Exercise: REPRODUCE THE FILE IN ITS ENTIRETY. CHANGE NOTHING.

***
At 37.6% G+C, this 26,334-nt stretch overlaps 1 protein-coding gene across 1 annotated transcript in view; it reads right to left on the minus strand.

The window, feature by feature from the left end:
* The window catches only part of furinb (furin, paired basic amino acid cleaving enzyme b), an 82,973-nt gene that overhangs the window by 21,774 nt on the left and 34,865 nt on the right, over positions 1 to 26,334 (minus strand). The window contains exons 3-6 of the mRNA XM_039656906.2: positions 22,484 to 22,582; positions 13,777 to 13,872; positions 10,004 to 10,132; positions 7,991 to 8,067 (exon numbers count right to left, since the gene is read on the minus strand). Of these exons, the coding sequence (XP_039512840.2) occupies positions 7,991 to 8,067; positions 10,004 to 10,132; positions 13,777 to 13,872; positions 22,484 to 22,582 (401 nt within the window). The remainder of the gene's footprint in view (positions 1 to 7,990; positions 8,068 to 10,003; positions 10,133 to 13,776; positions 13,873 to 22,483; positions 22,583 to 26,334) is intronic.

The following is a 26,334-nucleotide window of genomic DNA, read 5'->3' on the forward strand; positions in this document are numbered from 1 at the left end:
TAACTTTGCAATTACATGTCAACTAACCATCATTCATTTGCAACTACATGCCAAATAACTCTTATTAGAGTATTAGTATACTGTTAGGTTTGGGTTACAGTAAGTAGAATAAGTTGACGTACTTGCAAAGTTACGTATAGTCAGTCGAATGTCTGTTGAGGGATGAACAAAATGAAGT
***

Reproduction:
At 37.6% G+C, this 26,334-nt stretch overlaps 1 protein-coding gene across 1 annotated transcript in view; it reads right to left on the minus strand.

The window, feature by feature from the left end:
* The window catches only part of furinb (furin, paired basic amino acid cleaving enzyme b), an 82,973-nt gene that overhangs the window by 21,774 nt on the left and 34,865 nt on the right, over positions 1 to 26,334 (minus strand). The window contains exons 3-6 of the mRNA XM_039656906.2: positions 22,484 to 22,582; positions 13,777 to 13,872; positions 10,004 to 10,132; positions 7,991 to 8,067 (exon numbers count right to left, since the gene is read on the minus strand). Of these exons, the coding sequence (XP_039512840.2) occupies positions 7,991 to 8,067; positions 10,004 to 10,132; positions 13,777 to 13,872; positions 22,484 to 22,582 (401 nt within the window). The remainder of the gene's footprint in view (positions 1 to 7,990; positions 8,068 to 10,003; positions 10,133 to 13,776; positions 13,873 to 22,483; positions 22,583 to 26,334) is intronic.

The following is a 26,334-nucleotide window of genomic DNA, read 5'->3' on the forward strand; positions in this document are numbered from 1 at the left end:
TAACTTTGCAATTACATGTCAACTAACCATCATTCATTTGCAACTACATGCCAAATAACTCTTATTAGAGTATTAGTATACTGTTAGGTTTGGGTTACAGTAAGTAGAATAAGTTGACGTACTTGCAAAGTTACGTATAGTCAGTCGAATGTCTGTTGAGGGATGAACAAAATGAAGT